Titin is an integral sarcomere protein responsible for maintaining passive elasticity in heart, structurally it is organized into modular structure with immunoglobulin-like (Ig), fibronectin type III (FnIII), proline (P), glutamate (E), valine (V), and lysine (K) containing highly elastic I-band region. The N-terminal domain of titin anchors it to the sarcomeric Z-band and C-terminal domain embeds it into M-band. The A-band maintains rigidity during contraction by binding to myosin. Titin’s structural integrity is central to normal cardiac function, maintaining passive tension and driving length-dependent activation/Frank-Starling effect. Besides providing mechanical properties, titin stretching also participates in cellular signaling that facilitates cardiomyocyte growth and might be implicated in chronic myocardium remodeling, hypertrophy and fibrosis. Cardiomyopathy patients with mutations in titin gene further demonstrate the contribution of titin to systolic and diastolic heart failure. Systolic dysfunction underlies dilated cardiomyopathy (dilation of left ventricle) and hypertrophic cardiomyopathy (myocardial hypertrophy and ventricular thickening). Diastolic dysfunction is a hallmark of restrictive cardiomyopathy with preserved contractile force, however, abnormal relaxation during diastole results in decreased cardiac output due to inappropriate ventricle filling. Truncation mutations in titin gene cause dilated cardiomyopathy through diverse pathways that involve haploinsufficiency, activation of mTOR energy sensor pathways and increased metabolic stress (recently reviewed in [209]). Human induced pluripotent stem cell (hiPSCs) culture models aimed at generating cardiomyocytes from titin mutation carrying patients depict disorganized sarcomeric array, contraction disability and impaired force generation, however, similar extent of sarcomeric damage and myofibril contraction impairment has not been recapitulated in human studies or biopsied cardiomyocytes from titin variant patients. Therefore, it is alternatively proposed that titin variants may operate through creating a metabolic stress that could impair cardiac function independent of mutation sites by altering RNA metabolism pathways triggering non-sense mRNA decay (NMD) of abnormal titin variants and development of DCM phenotype. The cardiac metabolism could switch to branched chain amino acid pathway in place of fatty acid metabolism, deregulation of mTOR and autophagy pathways [210, 211, 212, 213, 214, 215, 216, 217, 218].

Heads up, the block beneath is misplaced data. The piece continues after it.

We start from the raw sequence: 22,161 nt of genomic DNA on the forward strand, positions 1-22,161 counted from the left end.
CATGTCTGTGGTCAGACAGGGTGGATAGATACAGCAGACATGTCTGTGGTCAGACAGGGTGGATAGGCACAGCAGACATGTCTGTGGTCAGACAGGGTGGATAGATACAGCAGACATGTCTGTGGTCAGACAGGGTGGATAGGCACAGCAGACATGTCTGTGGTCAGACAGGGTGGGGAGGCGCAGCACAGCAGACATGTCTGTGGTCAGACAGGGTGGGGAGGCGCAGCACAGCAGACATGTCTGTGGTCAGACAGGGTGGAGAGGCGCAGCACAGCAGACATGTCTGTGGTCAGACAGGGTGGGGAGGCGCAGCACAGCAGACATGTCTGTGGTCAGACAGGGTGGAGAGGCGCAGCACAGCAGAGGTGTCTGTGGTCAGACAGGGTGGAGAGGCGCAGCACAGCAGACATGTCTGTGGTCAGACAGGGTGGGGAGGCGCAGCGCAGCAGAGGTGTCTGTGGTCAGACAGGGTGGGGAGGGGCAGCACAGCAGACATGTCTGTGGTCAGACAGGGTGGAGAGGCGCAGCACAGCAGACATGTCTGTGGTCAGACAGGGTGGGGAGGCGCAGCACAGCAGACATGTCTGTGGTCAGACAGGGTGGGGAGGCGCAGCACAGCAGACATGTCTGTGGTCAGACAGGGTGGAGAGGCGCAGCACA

RBM20 cardiomyopathy has high penetrance and correlates with increased rates of heart failure, arrhythmias, and sudden cardiac death, new insights into RBM20 cardiomyopathy are extensively discussed recently [190]. Given the large size of titin (near 300kb) it is known to undergo extensive splicing events and yield several titin isoforms with cardiac N2B and N2BA to be the best characterized. N2B (shorter and stiff isoform) and N2BA (longer and pliant isoform) are adult cardiac isoforms of titin that regulate passive stiffness in the heart, and this is attributed to their structural dissimilarity in the highly elastic I-band region. Alternative splicing variants of titin during cardiac development keeps selecting for the shorter and stiffer isoform N2B in course of fetal to adult cardiac development, and physiologically N2B is overexpressed as compared to pliant N2BA isoform. However, aberrant expression patterns of titin isoforms resulting in altered ratios of N2B and N2BA are associated with cardiac diseases including cardiomyopathy with fibrosis and heart failure. RBM20 is shown to facilitate exon skipping events thereby selecting for shorter and stiffer forms of titin over development. In animal models, RBM20 homozygous mutations show increased ratio of N2BA/N2B (mirroring DCM phenotype), induced expression of RBM20 in RBM null mice decreases this ratio, however, intermediate effects (titin length, passive tension, sarcomere length) are seen in heterozygous mutations, indicating quantitative modulations of RBM20 as potential therapeutic approach to treat cardiac diseases [153, 179, 183, 194, 219]. RBM20 mutations in human patients result in severe inherited early onset DCM, manifesting even early on in younger patients with sudden death [190, 220]. Patient-specific stem cell based hiPSC culture models or CRISPR/CAS9 gene editing tools have been exploited to measure the effect of RBM20 point mutations in cardiomyocytes and alterations in sarcomere length, calcium handling, electrical coupling have been reported. The human iPSCs containing RBM20 mutations offer great tractable and tunable system to model cardiomyopathy in vitro and investigate potential signaling pathways contributing to the pro-fibrotic phenotypes [189, 221, 222]. The paradigm-shift in RNA metabolism associated interactome has begun to offer new therapeutic windows by unravelling the novel RNA binding proteins and splicing factors in context of cardiac development and fibrotic cardiomyopathies [119]. Biogenesis of regulatory non-coding RNAs i.e. microRNA, long noncoding RNA, and circular RNA, and their role in cardiac fibrosis, and RBM20 mediated alternative splicing of titin pre-mRNA is shown in Figure 2.

Figure 2.

Biogenesis of regulatory non-coding RNAs i.e. microRNA, long noncoding RNA and circular RNA and their role in cardiac fibrosis (a-c). Fate of aberrant RNA transcripts (d). RBM20 dependent splicing of Titin pre-mRNA resulting in formation of Titin isoforms which regulate cardiac development and fibrosis. Abbreviations: miRNA: microRNA; lnRNA: long non-coding RNA; cirRNA: circular RNA; NMD: nonsense-mediated decay; NSD: nonstop-mediated decay; NGD: no-go decay